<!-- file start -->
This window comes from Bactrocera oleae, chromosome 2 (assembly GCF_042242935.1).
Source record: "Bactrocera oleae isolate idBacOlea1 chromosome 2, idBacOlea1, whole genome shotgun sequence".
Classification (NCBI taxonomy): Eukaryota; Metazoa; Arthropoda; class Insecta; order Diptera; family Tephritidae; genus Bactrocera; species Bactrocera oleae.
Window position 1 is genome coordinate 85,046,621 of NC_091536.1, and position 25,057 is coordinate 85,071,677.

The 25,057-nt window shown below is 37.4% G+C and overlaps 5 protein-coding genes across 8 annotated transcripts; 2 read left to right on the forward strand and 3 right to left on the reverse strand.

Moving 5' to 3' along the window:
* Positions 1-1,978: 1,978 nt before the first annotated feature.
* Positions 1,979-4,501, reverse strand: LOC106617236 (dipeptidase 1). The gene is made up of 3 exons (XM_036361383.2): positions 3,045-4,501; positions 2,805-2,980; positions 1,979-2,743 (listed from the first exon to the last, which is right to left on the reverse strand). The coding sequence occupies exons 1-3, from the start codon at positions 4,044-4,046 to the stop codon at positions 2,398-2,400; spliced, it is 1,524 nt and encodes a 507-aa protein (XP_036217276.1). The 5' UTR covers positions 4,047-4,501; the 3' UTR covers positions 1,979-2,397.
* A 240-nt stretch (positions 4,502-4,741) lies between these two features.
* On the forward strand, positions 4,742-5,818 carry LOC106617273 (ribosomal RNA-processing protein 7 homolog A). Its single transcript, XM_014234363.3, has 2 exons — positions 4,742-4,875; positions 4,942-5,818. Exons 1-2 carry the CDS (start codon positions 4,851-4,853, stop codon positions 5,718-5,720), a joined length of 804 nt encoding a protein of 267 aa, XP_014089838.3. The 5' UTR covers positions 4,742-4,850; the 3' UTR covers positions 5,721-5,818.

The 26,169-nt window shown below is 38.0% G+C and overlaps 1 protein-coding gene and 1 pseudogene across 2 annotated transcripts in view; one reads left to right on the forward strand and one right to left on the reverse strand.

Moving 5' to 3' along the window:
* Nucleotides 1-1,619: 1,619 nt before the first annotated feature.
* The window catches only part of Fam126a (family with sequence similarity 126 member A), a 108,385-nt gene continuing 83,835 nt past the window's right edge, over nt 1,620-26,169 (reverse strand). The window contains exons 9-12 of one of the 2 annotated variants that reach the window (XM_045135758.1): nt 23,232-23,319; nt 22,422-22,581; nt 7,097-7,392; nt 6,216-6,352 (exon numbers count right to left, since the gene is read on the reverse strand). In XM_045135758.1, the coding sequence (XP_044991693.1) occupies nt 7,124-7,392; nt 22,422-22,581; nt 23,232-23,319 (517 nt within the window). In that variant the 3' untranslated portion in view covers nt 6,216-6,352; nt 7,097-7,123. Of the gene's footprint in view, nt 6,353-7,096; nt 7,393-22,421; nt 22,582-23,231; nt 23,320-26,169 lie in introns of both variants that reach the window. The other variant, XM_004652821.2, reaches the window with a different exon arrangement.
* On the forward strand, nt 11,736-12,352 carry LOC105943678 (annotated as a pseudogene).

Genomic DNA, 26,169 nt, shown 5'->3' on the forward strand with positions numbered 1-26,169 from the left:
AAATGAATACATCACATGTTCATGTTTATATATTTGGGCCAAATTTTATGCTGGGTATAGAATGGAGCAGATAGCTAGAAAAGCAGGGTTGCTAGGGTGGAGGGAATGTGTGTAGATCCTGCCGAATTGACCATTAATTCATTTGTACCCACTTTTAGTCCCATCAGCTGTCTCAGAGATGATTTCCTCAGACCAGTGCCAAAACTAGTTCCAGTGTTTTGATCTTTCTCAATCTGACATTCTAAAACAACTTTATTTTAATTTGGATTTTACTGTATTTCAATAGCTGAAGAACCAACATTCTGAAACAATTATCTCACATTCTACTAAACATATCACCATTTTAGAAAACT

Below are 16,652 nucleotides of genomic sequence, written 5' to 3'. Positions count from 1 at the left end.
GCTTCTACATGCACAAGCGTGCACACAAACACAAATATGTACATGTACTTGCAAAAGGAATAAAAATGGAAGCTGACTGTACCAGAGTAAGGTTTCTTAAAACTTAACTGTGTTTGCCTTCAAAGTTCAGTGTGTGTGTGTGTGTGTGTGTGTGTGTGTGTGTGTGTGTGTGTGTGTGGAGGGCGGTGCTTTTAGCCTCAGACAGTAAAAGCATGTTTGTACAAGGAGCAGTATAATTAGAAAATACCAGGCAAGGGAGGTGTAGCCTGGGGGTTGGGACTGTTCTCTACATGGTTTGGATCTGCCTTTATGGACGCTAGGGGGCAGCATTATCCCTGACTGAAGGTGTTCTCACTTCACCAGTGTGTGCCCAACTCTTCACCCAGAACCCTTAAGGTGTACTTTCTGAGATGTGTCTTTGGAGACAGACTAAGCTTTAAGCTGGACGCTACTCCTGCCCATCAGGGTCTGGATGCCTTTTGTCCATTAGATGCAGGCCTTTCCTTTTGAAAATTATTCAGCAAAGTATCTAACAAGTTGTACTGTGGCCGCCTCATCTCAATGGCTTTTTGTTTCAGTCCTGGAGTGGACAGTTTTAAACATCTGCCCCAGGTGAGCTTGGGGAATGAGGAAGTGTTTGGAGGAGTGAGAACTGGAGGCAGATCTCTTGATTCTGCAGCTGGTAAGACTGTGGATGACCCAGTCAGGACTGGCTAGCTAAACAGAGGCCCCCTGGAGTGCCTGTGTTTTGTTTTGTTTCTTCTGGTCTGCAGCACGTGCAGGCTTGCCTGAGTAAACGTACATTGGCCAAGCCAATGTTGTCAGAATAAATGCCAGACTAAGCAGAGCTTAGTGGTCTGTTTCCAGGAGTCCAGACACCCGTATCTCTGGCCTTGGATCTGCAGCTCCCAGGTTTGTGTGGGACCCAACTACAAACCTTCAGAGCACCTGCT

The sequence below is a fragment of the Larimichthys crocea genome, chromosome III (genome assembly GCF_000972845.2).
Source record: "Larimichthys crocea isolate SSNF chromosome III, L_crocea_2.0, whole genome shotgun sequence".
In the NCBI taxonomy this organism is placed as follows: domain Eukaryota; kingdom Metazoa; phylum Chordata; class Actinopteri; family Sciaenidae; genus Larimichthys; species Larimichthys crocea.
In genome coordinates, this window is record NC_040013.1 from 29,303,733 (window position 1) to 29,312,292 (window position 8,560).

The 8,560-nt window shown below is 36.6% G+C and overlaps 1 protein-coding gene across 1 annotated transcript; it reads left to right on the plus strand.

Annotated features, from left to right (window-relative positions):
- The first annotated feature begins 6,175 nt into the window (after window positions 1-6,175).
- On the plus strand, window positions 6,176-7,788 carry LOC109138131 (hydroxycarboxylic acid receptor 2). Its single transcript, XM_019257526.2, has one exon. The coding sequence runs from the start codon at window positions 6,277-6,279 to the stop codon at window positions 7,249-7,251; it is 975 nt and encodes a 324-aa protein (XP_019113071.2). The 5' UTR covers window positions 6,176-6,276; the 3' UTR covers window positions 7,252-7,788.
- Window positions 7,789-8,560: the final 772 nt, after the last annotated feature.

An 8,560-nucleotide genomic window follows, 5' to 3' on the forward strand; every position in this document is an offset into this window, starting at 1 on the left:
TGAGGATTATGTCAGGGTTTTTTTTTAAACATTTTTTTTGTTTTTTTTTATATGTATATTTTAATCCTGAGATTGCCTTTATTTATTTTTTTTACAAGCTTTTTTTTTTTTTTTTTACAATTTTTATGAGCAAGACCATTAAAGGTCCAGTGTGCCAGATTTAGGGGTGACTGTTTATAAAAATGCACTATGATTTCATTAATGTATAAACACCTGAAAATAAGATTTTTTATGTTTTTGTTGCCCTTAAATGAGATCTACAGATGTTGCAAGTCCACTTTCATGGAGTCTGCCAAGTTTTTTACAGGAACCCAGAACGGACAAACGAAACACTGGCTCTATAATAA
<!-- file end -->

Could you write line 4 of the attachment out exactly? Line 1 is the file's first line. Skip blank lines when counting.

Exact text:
Window position 1 is genome coordinate 85,046,621 of NC_091536.1, and position 25,057 is coordinate 85,071,677.